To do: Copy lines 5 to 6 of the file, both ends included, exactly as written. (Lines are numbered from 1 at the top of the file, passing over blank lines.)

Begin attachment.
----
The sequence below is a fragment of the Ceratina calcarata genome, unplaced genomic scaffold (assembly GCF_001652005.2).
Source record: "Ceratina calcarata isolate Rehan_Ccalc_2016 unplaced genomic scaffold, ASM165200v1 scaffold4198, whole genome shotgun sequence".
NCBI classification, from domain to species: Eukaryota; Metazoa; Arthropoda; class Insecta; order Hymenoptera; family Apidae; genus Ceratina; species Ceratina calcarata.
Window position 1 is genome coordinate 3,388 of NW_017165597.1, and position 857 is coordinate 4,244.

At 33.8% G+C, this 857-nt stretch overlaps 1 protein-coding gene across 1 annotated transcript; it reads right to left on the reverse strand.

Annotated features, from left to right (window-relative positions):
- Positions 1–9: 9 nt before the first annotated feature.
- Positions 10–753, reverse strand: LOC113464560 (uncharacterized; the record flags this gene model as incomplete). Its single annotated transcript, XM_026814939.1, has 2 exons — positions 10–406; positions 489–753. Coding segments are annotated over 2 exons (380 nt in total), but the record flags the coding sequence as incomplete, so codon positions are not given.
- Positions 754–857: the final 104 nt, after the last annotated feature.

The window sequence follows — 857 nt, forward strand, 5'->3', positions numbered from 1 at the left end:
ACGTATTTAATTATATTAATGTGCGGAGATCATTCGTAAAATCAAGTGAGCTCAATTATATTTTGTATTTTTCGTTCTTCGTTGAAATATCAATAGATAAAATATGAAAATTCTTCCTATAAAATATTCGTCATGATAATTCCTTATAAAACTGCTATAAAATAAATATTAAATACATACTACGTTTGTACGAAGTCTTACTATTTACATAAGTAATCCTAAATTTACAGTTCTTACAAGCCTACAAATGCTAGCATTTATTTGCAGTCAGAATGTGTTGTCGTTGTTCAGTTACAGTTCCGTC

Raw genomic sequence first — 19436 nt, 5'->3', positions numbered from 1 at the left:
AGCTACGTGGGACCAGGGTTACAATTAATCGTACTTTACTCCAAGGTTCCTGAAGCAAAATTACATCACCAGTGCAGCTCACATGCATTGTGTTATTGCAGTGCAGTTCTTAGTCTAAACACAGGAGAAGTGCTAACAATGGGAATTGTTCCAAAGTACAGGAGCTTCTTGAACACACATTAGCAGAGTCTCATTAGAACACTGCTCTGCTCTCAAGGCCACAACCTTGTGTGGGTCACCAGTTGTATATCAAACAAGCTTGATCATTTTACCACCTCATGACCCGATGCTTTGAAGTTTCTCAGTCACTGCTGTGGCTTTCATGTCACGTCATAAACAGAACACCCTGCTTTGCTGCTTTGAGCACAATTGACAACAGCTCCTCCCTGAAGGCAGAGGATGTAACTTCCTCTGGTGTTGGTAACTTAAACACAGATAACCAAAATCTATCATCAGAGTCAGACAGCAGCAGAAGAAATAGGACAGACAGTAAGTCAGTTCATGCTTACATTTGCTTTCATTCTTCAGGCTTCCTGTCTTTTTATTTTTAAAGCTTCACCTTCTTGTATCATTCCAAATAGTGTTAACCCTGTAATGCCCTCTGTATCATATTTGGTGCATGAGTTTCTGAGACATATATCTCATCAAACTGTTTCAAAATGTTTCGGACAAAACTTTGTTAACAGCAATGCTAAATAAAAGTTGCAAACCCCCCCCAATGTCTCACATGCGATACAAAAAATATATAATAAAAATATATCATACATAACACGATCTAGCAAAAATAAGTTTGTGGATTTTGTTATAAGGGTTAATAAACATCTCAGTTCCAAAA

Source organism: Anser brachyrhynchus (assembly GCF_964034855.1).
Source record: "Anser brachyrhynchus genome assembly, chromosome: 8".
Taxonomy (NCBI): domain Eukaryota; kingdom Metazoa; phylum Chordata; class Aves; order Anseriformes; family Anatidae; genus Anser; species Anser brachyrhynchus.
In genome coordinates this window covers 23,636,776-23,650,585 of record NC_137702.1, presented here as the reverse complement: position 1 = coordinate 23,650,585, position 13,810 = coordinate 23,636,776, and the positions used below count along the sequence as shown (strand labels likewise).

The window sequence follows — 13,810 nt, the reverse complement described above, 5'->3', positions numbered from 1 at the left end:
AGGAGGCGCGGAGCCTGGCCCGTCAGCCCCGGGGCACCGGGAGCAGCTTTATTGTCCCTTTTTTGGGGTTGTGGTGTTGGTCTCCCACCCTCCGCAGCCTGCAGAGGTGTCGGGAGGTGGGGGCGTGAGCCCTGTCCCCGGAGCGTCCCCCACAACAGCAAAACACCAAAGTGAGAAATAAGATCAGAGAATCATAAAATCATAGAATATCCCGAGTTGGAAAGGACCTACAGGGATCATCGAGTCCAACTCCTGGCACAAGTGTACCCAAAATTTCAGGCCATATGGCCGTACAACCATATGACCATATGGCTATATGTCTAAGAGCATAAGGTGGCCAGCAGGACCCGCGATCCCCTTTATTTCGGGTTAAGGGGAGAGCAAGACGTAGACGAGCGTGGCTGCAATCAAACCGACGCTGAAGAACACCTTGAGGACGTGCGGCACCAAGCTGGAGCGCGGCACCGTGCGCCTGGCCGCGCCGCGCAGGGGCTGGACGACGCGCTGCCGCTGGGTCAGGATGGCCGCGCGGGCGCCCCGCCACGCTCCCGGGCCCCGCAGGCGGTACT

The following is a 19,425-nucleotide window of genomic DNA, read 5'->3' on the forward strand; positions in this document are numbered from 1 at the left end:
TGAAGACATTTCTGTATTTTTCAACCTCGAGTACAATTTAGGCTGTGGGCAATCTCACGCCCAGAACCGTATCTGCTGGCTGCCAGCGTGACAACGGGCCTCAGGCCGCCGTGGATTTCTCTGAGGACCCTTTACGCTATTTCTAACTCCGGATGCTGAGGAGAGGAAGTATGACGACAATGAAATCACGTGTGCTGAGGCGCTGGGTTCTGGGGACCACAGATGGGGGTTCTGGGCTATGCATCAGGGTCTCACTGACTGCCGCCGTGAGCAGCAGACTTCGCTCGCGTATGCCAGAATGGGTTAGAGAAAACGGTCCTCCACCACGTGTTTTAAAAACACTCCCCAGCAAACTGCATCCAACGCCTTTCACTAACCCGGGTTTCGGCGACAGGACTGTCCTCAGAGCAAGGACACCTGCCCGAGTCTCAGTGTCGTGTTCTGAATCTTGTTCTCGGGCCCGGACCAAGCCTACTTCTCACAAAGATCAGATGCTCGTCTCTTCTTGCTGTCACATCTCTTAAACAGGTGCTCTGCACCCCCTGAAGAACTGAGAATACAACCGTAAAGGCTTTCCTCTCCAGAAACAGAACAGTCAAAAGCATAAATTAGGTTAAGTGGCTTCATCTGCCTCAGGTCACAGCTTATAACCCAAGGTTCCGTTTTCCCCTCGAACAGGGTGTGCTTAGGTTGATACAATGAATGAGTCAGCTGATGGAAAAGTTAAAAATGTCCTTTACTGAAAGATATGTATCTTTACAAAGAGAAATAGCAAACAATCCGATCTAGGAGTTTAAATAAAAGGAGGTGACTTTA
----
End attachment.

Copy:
At 33.8% G+C, this 857-nt stretch overlaps 1 protein-coding gene across 1 annotated transcript; it reads right to left on the reverse strand.

Annotated features, from left to right (window-relative positions):